The Salvation (Warner, cert 15)
Having made his name with austere Dogma films, Kristian Levring makes clear he’s more than a one trick pony with a film that pulls every “big movie” trick available – lighting, cameras, costumes, location and sound are all used to the max in a lavish western that sees Mads Mikkelsen striking Clint Eastwood poses as he tries to gain revenge for the death of his wife and child.
One of the best modern westerns thematically, technically, artistically and in terms of pure entertainment, it references the medical violence of Peckinpah, the masculine codes of Aldrich, the operatics of Leone and the spartan ruggedness of John Ford, and ties them all together with a Morricone-esque soundtrack.
Is it a bit too self-consciously referential? On reflection, perhaps. Especially in its casting down the page – Jeffrey Dean Morgan is such a classic villain, Eva Green such a bad-girl female (her tongue has been ripped out in a bit of backstory dramatics, to reinforce her chattel status), and Jonathan Pryce exactly the sort of smalltime weasel we’ve all seen a thousand times that the whole thing does teeter on the edge of parody. As a genre exercise, though, it can’t be faulted. A meta meta western, perhaps. I’ve reviewed this at greater length here.
Timbuktu (Curzon, cert 12)
What’s life like under the jihadists? Abderrahmane Sissako’s film dramatises the time when the fundamentalist Islamist group Ansar Dine occupied the Malian city of Timbuktu in 2012, banned music and football, forced women to cover up, destroyed beautiful carvings, imposed sharia law. It really happened, and Sissako is angry about it. So angry that he occasionally lets his heart rule his head and the film wanders towards propaganda.
A fish wife argues with the jihadists that it’s simply not possible to clean and sell fish wearing gloves. We see the guys who have just banned football chatting about the importance of Zidane to the French national team. The jihadists enter the local mosque with guns to make sure their stipulations are being followed, never mind what the mullah might say. We get it – the Ansar Dine strictures are unworkable in the real world, and in any case what’s going on here is a power play, not religious renewal. They are a violent rabble of colonialists who don’t speak the local language, only Arabic, and won’t speak any of the lingua francas (French, English) because these are the oppressors’ languages. The irony.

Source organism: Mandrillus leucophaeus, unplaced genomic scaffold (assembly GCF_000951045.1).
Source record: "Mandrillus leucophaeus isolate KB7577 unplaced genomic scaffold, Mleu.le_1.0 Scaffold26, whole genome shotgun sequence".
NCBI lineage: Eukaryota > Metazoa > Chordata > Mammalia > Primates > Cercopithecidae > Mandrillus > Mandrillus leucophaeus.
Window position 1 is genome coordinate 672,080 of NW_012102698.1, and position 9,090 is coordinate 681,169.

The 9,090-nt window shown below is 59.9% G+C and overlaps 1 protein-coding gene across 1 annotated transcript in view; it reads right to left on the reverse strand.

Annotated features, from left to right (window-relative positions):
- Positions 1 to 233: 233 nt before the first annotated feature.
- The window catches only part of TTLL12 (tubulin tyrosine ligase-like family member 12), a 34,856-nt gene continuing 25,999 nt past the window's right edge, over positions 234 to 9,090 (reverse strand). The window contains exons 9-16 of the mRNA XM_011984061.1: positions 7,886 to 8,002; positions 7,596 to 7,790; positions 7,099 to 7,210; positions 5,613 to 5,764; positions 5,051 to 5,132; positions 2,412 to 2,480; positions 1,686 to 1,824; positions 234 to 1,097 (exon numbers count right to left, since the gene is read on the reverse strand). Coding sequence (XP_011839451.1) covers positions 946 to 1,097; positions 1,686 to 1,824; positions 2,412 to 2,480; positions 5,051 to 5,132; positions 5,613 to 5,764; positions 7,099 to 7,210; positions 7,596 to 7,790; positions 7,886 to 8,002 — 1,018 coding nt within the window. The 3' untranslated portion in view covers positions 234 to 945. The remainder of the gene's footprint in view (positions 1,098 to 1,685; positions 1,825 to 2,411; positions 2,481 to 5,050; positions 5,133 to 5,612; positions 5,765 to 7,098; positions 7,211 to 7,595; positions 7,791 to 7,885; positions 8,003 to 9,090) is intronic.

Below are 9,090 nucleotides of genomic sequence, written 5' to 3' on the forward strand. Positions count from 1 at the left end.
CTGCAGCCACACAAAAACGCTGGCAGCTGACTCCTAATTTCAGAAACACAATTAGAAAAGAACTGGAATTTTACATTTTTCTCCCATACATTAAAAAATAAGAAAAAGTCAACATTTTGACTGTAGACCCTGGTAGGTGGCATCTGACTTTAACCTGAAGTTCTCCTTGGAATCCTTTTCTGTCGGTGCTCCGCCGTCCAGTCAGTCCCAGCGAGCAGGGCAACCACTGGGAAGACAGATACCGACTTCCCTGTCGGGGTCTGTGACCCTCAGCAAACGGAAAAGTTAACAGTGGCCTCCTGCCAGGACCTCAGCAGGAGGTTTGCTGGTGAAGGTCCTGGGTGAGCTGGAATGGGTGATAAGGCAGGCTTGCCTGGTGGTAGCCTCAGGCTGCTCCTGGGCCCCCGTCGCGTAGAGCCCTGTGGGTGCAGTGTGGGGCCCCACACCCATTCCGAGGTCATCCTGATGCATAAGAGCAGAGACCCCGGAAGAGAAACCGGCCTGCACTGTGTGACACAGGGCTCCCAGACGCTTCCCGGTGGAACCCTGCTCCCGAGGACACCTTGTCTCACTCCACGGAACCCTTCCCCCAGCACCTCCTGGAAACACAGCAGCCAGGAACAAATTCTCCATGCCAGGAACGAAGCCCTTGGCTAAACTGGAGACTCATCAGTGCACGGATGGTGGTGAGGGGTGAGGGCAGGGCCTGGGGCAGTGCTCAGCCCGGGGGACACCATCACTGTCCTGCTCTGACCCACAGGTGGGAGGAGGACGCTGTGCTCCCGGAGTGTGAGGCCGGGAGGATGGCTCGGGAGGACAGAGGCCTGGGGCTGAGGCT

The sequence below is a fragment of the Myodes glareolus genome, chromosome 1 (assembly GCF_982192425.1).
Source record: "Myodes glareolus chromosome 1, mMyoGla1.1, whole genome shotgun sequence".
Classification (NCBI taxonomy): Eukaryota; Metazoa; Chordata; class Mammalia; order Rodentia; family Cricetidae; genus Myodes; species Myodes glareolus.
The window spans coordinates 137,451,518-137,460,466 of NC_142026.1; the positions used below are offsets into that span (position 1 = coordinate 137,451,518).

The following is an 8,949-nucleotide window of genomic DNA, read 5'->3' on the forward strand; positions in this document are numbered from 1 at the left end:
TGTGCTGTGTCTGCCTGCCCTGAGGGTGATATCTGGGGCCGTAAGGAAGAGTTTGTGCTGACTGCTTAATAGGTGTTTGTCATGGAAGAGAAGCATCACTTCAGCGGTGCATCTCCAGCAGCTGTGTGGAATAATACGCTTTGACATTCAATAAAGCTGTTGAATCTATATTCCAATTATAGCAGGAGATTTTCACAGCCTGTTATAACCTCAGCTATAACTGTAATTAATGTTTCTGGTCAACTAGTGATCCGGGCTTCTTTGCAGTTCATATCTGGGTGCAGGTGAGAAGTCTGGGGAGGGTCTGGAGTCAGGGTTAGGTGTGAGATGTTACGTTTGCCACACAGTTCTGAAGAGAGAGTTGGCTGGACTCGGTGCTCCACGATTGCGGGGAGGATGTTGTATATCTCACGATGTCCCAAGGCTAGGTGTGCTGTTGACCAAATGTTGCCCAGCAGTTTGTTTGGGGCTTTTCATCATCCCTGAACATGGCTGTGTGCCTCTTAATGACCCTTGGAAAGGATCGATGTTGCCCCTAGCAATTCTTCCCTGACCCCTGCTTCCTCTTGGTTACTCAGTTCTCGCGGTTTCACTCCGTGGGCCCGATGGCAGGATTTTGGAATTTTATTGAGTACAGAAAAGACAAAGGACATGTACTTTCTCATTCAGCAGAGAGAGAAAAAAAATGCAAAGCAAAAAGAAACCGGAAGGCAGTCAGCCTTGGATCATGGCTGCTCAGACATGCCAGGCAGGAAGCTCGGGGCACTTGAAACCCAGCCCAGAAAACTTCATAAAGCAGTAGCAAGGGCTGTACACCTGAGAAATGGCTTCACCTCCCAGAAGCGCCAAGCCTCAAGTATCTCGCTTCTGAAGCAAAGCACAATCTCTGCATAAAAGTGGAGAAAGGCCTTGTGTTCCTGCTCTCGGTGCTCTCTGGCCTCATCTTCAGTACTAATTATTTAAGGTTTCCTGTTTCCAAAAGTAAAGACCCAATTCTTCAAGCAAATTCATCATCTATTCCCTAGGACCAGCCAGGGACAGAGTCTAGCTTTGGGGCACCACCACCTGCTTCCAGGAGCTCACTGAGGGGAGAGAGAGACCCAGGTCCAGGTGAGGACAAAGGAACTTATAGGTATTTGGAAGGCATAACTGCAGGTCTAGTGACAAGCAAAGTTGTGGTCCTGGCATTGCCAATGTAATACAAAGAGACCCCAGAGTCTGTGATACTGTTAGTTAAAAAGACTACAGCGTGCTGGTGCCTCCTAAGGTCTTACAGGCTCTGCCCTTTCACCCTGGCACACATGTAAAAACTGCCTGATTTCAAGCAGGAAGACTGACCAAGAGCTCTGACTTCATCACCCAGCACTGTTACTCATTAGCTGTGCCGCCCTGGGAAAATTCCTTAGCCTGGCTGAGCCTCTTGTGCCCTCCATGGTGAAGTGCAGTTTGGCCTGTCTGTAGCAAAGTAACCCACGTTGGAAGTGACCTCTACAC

As the film moves from the general towards the more particular story of a lovely local family whose small cattle-rearing concern is threatened from two sides – by a violent incident involving the cowherd, and by the amorous interest of a local jihadi in the family’s matriarch – things do liven up. And here again, Sissako is shouting “foul” – where in the Koran does it prescribe the stealing of other men’s wives?
If you’re up for a film shot in this legendary and beautiful adobe city, which confirms the awfulness of Isis-like hardliners, this is for you. But don’t expect insight into the workings of the jihadi mind.
Les Combattants (Curzon, cert 15)
Also known as Love at First Fight, or Fighters, this deadpan almost-comedy about a pair of weird kids – he builds sheds, she’s a toughie hoping to join the army – is an offbeat romance that works because of the longing we can see in the face of Arnaud (Kévin Azaïs) every time he looks at Madeleine (Adèle Haenel).